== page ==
The outbreak of the coronavirus (COVID-19) pandemic, and the measures taken to contain its spread, have a varied and deep socio-economic impact globally and in Eswatini. Local economic conditions have deteriorated rapidly with the disruption of supply chains and normal business operations. There has been a notable decline in both export and domestic demand for goods and services. In addition, the risk of job losses and business failure has escalated. Small businesses and individuals who earn their income in the informal sector were particularly hard hit.
The Central Bank of Eswatini has introduced several policy interventions in response to the coronavirus pandemic. The intervention included reduction of interest rates, liquidity requirements as well as cash reserve requirements. Others included relaxation of regulations to protect hard-hit households and businesses. All these policy initiatives were meant to stimulate economic growth, support credit extension and protect businesses from closure or liquidation. In discharging its responsibility to protect employees, the CBE appointed a COVID-19 Pandemic Task Team to put in place various measures to mitigate exposures due to the spread of the virus. Outlined below are some of the key interventions by the Bank.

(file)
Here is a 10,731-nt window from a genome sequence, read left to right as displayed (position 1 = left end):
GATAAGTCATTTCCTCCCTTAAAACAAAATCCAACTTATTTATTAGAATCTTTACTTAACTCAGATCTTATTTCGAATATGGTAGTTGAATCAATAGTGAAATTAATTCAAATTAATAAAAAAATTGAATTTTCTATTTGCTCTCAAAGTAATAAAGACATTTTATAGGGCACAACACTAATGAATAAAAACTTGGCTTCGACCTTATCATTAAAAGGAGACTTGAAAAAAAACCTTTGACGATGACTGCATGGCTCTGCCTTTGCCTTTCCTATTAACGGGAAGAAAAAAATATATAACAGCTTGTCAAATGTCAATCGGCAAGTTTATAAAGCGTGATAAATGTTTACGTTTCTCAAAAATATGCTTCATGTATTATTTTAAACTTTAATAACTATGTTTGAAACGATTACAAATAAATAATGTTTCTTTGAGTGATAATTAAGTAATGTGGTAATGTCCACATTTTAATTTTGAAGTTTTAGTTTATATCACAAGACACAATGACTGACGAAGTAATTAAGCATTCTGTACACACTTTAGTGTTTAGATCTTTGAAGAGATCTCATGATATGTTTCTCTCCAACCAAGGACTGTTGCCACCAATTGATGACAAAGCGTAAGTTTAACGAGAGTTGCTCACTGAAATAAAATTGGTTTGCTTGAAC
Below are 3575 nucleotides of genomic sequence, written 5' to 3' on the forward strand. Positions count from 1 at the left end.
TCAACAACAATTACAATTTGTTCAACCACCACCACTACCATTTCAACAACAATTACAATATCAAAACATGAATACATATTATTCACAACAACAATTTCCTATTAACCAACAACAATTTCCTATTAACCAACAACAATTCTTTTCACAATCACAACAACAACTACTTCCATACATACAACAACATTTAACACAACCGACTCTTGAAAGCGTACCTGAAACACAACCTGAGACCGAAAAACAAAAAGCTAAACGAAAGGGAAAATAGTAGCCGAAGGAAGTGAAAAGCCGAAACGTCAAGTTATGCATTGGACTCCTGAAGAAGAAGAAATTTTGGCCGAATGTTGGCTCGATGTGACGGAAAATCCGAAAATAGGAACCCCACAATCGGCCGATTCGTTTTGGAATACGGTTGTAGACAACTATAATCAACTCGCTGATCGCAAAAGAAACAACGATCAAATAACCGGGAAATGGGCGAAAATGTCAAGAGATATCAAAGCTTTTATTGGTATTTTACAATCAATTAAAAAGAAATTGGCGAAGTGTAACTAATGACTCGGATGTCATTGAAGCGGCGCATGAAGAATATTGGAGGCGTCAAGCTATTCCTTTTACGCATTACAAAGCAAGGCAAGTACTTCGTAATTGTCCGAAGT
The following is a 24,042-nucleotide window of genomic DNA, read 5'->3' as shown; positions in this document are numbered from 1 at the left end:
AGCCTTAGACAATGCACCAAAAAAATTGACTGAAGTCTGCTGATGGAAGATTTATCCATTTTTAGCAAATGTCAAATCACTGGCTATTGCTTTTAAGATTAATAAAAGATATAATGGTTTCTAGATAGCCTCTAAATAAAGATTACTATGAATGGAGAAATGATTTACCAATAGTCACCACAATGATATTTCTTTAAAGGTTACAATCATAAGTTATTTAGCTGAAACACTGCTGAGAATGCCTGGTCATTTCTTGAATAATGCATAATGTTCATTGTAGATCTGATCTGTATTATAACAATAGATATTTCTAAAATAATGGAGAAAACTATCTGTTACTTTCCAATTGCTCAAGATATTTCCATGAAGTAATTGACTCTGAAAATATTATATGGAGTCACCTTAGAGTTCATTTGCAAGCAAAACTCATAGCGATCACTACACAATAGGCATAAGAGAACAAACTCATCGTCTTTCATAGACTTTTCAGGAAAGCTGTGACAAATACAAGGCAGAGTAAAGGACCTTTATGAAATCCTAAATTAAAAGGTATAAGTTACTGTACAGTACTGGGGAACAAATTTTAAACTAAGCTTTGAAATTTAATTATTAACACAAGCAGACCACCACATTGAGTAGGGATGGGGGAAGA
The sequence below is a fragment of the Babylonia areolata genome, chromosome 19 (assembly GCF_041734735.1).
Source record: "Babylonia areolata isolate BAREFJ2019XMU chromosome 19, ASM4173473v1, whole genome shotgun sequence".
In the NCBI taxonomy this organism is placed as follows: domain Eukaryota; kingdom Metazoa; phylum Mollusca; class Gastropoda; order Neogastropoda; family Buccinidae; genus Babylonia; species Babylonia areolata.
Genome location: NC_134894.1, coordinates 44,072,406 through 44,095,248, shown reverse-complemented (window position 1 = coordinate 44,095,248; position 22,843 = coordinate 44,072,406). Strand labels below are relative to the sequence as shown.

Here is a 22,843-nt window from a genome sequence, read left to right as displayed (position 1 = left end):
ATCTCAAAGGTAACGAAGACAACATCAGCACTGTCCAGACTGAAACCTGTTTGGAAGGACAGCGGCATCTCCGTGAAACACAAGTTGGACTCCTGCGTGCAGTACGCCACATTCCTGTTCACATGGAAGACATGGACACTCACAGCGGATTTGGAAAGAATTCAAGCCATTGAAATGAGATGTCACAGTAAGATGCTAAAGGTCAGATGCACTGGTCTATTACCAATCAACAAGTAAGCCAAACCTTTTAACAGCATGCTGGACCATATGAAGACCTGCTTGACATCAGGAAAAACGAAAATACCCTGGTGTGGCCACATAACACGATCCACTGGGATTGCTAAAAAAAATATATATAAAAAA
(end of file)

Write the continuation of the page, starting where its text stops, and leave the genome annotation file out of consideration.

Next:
As soon as the business continuity protocols were invoked, about 70 per cent of the Bank’s staff complement was allowed to work remotely, that is, work-from-home. The Bank provided the employees with internet connectivity resources and facilities. Further, employees have access to virtual private network (VPN) connection to the Bank’s systems so they could deliver on their key performance areas effectively and efficiently. As part of performance management, team leaders monitor and report on personnel performance on a weekly basis.
Monetary Policy Response
The Bank has a responsibility to ensure price and financial stability to promote economic growth. The economy was already experiencing relatively subdued inflationary pressures and thus the COVID-19 pandemic, combined with the subsequent lockdowns, imposed to curb its spread, forced the Bank to pursue a rapidly accommodative monetary policy stance during the first seven months of 2020.